We rely on elevators, and—unless you’re claustrophobic—you probably step into them most of the time without even thinking about it. Or, if you are thinking about elevators, it’s wondering why it always takes so long for the doors to close. While we can’t explain that, we can give you a bit more insight into the safety of elevators. Knowing how common elevator-related injuries occur might help people have a safer ride.
Injuries to Those Aged 65 and Up
In an analysis of data reported to the Consumer Products Safety Commission, researchers estimated that 44,880 elevator injuries had occurred from 1990 to 2006 among U.S. adults aged 65 and older during that period.
Slightly more than half of these injuries occurred because of a slip, trip, or fall. Most involved soft tissue, often to the upper extremities.
While only 15 percent of these injuries were severe enough to require hospitalization, more than 40 percent of those involved a fracture of a hip.
The researchers concluded that older Americans should use caution when entering and exiting elevators.
Injuries of Children
With a similar analysis, researchers concluded that children sustained 29,030 elevator-related injuries from 1990 to 2004. Like the older Americans, children’s most frequent injury was soft-tissue damage, and the most frequent site of injury was the upper extremity of the body.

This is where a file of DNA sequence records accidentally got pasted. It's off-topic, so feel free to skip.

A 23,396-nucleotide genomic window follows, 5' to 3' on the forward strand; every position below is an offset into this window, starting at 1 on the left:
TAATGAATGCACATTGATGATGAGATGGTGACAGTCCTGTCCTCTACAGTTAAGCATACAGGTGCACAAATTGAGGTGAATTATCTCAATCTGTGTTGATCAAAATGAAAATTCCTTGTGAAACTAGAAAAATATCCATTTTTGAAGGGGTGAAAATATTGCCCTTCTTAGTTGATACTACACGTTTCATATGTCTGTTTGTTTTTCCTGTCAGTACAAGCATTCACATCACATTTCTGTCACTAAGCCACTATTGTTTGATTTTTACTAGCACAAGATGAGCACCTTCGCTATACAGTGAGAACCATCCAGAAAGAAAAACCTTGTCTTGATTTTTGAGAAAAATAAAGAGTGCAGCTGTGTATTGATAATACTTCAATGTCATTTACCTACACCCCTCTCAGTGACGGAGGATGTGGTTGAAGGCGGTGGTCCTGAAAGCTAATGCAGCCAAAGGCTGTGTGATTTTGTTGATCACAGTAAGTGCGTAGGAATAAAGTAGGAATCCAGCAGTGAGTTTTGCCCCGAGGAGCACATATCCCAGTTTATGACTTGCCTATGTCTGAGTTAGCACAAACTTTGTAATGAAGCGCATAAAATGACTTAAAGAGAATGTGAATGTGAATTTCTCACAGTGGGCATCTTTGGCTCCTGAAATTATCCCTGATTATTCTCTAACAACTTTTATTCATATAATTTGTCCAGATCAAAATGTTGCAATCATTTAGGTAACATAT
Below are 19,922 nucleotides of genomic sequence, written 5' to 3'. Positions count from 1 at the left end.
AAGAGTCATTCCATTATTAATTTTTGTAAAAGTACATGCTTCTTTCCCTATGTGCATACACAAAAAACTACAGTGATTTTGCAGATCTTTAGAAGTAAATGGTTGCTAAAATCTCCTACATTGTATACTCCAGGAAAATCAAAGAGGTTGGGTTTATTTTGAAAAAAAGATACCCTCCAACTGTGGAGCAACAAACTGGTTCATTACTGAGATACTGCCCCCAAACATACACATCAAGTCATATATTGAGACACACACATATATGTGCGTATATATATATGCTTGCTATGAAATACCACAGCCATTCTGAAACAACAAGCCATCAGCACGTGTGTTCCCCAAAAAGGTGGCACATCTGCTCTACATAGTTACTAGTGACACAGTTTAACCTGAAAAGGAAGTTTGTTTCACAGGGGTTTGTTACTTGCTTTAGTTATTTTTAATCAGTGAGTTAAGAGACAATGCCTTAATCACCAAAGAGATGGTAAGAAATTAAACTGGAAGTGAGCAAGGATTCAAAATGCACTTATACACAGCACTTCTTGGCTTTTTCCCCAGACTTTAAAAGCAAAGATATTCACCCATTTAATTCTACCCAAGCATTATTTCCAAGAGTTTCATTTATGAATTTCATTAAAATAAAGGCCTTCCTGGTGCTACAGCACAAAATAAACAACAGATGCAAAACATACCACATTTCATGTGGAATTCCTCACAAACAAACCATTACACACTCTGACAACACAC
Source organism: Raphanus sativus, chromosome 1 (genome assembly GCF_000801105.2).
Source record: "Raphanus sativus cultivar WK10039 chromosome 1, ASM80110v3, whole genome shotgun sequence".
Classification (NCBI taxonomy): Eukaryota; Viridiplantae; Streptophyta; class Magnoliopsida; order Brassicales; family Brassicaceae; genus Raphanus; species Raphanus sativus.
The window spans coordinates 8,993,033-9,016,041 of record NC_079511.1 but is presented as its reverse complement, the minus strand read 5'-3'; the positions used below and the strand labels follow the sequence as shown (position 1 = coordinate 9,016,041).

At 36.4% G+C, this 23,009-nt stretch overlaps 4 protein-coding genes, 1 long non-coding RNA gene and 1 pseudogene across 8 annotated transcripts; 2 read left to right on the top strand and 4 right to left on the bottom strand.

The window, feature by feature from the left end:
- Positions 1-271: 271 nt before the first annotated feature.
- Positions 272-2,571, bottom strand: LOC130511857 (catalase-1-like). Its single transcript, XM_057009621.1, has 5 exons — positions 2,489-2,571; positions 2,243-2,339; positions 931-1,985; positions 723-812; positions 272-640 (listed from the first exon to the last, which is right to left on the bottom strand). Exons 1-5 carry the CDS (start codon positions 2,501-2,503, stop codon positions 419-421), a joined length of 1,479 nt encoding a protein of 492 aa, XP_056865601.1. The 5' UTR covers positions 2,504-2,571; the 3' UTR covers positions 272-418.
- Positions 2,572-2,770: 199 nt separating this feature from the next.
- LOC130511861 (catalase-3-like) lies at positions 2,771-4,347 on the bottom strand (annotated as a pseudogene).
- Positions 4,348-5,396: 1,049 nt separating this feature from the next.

However, the cause of injury was different. For children, the most frequent cause of injury was an elevator door closing on a body part. Therefore, the researchers warned that it’s important to closely supervise children near elevators to reduce their risk of harm.
Do People Die in Elevators?
In 2020, researchers concluded there were only 48 deaths in U.S. elevators in the past 30 years. Of these, 15 were related to elevator maintenance and building construction—so while tragic, less surprising. Of the remaining, a number involved passengers trying to leave an elevator when it was stuck. Only one death resulted from a sudden malfunction. In that case, the elevator dropped two floors, resulting in a passenger sustaining spinal injuries that ultimately led to her death nine years later.
Therefore, elevator deaths are incredibly rare, and most are preventable. Take precautions during construction or maintenance; only trained professionals should work on elevators. Avoid risky behavior. And if passengers are stuck in an elevator, in most cases, it’s safer to wait for rescue to help them safely leave the car.
If you or someone you love has been injured due to an elevator accident or any other premises-related incident, you may be entitled to compensation. Call Greer Law today at 720-637-2467 or complete our contact form to schedule a free, confidential initial consultation with an experienced Denver personal injury lawyer.